Dan Walter, Performensation Non-Qualified Stock Options (NQSOs, NQs, NSOs) should really be called Stock Options. Non-qualified (or non-statutory) makes them sound negative. The negative modifier simply refers to the fact that these stock options have no special section dedicated to them in the IRS tax code. Like Incentive Stock Options (ISOs), NQSOs are generally appreciation-only instruments. Unlike like ISOs, if the plan and local rules allow, they can be granted at price less than Fair Market Value (FMV). Although ISOs get most of the press, NQSOs are more commonly granted.
While ISOs are a common start-up tool, NQSOs are often preferred by established companies precisely because of the their lack of special tax treatment. Because all NQSOs granted to US employees will eventually result in ordinary income and the associated tax withholding, finance departments can plan for the future tax event by accounting for a Deferred Tax Asset (DTA). These stock options are easier to administer since there is seldom a need for post-exercise tracking, calculations of maximum limits or adherence to some of the other specific rules governing ISOs. NQSOs are also far less restrictive in their granting rules than ISOs.
Companies can easily grant NQSOs to non-employees including Directors and contractors. Plans must be properly designed to allow this and the provisions are simple to implement. This makes NQSOs very flexible. In fact, every company that grants ISOs must also be able to grant NQSOs by default. ISOs over the $100,000 limit are treated as NQSOs. ISOs that remain outstanding beyond prescribed post-termination grace periods must be treated as NQSOs. Any stock option in the US that isn’t an ISO is a NQSO.
NQSOs can also allow for some tax planning opportunities. Plans can be designed to allow participants to exercise unvested options. This is sometimes called early exercise, or exercise before vest. For NQSOs, ordinary income is realized only after the options are both exercised and no longer “subject to a significant risk of forfeiture.” Early exercises can allow an optionee to exercise when the difference between the exercise price and fair market value of the underlying stock is low (quite often $0.00.) The individual can then file an 83(b) election, effectively moving the date of ordinary income measurement to a period where there may be little or no income to be taxed. This strategy can be dangerous if the spread is significant at exercise and lower on the vesting date. Participants may not be possible to recoup the losses in a reasonable timeframe.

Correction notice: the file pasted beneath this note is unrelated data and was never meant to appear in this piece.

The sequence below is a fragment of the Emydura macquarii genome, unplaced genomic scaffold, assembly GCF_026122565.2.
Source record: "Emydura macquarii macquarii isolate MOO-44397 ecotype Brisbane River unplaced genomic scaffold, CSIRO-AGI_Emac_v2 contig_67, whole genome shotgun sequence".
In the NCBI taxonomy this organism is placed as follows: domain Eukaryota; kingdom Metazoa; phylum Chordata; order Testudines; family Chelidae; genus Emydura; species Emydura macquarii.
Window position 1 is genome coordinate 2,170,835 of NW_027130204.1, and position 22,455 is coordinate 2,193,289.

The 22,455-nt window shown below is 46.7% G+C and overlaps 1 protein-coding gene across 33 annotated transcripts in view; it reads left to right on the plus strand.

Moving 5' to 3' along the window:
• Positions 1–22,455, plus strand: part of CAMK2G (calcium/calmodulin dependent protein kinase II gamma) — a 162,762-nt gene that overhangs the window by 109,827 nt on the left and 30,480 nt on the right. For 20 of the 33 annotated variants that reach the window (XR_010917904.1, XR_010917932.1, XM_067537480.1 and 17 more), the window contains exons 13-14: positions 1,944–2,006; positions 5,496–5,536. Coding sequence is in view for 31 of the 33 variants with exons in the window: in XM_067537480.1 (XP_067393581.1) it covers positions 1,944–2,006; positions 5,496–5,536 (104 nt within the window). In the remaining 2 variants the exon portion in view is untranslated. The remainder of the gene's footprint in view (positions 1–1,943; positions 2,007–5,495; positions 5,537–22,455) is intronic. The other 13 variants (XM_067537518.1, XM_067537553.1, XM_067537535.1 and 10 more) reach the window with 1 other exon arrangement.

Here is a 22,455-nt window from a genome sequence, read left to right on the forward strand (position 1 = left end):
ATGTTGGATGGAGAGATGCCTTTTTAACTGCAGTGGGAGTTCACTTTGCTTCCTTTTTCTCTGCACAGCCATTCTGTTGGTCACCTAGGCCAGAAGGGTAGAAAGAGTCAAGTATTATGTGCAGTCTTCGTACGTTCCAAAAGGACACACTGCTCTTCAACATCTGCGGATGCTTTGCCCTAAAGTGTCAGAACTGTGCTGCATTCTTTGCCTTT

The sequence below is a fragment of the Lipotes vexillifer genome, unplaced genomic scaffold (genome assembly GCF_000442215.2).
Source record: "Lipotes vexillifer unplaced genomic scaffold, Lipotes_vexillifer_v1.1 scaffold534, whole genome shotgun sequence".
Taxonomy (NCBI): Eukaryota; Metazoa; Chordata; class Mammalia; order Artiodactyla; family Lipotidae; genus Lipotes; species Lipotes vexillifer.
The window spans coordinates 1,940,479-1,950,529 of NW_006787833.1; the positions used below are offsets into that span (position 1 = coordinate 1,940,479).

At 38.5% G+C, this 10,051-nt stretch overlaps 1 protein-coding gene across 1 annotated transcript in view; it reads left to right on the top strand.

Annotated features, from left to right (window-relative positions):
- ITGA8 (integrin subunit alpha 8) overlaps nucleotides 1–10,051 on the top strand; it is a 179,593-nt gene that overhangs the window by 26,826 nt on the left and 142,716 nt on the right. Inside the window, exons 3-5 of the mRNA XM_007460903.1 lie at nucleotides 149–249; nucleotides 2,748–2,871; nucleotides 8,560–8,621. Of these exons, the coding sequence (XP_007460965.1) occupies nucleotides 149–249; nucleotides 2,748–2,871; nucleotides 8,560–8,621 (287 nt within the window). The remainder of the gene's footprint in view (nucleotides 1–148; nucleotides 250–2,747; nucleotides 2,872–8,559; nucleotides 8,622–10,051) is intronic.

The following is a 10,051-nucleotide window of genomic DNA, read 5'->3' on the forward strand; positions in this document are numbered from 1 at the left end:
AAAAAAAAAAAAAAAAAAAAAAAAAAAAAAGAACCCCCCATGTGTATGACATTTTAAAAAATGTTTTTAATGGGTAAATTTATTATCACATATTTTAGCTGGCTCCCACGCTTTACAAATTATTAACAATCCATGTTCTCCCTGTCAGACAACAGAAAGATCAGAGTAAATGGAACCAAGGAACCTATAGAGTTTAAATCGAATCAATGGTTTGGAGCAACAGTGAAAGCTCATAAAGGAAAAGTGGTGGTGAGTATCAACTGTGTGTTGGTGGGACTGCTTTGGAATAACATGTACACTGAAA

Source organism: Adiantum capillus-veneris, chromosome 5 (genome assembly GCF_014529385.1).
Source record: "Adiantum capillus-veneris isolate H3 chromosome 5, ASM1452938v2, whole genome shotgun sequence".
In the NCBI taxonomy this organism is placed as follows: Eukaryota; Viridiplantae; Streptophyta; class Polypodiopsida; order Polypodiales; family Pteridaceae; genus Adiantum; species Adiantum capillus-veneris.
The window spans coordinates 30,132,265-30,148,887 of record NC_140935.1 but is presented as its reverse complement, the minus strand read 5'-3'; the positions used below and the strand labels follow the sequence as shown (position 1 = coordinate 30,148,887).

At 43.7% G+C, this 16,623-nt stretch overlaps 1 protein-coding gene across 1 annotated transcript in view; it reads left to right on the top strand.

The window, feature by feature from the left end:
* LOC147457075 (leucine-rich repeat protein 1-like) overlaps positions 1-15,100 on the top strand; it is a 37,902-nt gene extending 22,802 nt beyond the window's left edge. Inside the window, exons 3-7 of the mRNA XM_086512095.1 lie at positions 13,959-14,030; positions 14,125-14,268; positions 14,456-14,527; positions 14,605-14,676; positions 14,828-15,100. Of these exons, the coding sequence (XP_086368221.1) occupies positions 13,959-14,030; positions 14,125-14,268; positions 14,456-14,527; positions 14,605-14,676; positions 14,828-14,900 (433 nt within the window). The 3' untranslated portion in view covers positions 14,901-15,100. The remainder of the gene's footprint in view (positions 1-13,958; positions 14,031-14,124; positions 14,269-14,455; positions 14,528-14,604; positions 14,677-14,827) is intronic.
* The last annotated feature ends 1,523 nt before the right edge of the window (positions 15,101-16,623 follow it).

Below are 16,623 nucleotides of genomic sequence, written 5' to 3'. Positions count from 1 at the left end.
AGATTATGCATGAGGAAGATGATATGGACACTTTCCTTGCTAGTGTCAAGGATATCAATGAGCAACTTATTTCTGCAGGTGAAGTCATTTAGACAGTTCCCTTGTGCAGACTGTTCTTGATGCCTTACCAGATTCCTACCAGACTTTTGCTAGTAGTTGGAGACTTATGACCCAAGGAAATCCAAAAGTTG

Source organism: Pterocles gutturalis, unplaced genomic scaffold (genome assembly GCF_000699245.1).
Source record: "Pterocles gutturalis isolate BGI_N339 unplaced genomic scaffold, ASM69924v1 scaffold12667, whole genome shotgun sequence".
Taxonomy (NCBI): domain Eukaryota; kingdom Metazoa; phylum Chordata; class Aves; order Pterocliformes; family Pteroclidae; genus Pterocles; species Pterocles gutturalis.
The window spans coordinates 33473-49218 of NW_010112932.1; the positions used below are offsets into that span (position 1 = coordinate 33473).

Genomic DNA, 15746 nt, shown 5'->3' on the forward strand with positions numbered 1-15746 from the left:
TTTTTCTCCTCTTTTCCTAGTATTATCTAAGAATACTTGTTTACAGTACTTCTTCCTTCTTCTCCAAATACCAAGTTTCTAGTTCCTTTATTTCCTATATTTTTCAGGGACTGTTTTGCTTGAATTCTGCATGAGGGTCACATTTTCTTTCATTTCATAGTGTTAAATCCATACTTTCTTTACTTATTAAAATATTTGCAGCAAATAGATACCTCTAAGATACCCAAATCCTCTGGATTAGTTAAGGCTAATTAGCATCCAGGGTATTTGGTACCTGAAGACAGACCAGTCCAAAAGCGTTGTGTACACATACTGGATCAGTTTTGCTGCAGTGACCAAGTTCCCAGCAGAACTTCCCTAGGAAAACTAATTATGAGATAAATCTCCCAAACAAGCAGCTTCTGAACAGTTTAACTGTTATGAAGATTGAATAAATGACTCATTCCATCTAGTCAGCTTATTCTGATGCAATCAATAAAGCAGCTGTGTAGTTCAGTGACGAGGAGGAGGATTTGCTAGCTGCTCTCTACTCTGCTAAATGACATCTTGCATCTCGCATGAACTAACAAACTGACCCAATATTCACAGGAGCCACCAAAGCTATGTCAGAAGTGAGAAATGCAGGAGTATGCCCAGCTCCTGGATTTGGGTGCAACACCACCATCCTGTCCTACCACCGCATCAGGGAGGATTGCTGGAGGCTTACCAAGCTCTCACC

NQSOs should be included in any equity compensation program. They must be used with a full understanding of their strengths and weaknesses. Like any stock option the intent is to focus participants on increasing the company’s stock price. These options may deliver far more compensation than a company has to expense. However, they can also fall underwater and deliver nothing to the participants, while the company cannot reverse the associated expense. When values are high they can be exciting and rewarding. When the participant can’t realize value, NQSOs can be demotivating and create discontent. Companies must calculate and withhold taxes at the time of exercise. This provision means that companies can amortize a DTA for expected exercises. Lastly, like any stock option, their upside can make up for other compensation shortcomings. This, of course, can be a double-edged sword that can inflate pay when the stock price shoots skyward.
NQSOs can be structured to meet fairly short (1-2 years) and very long (25 years is not unheard of) timeframes. Proper plan design, communication and administration are essential to the success of a NQSO program. They are a flexible tool that can allow both companies and participants to take advantage of stock price growth at a fairly low cost.
This is part of a series of posts on equity compensation instruments that will run the first Thursday of every month for the foreseeable future. Please reach out to me directly if you have any questions.
This was original posted on the PayScale Compensation Today blog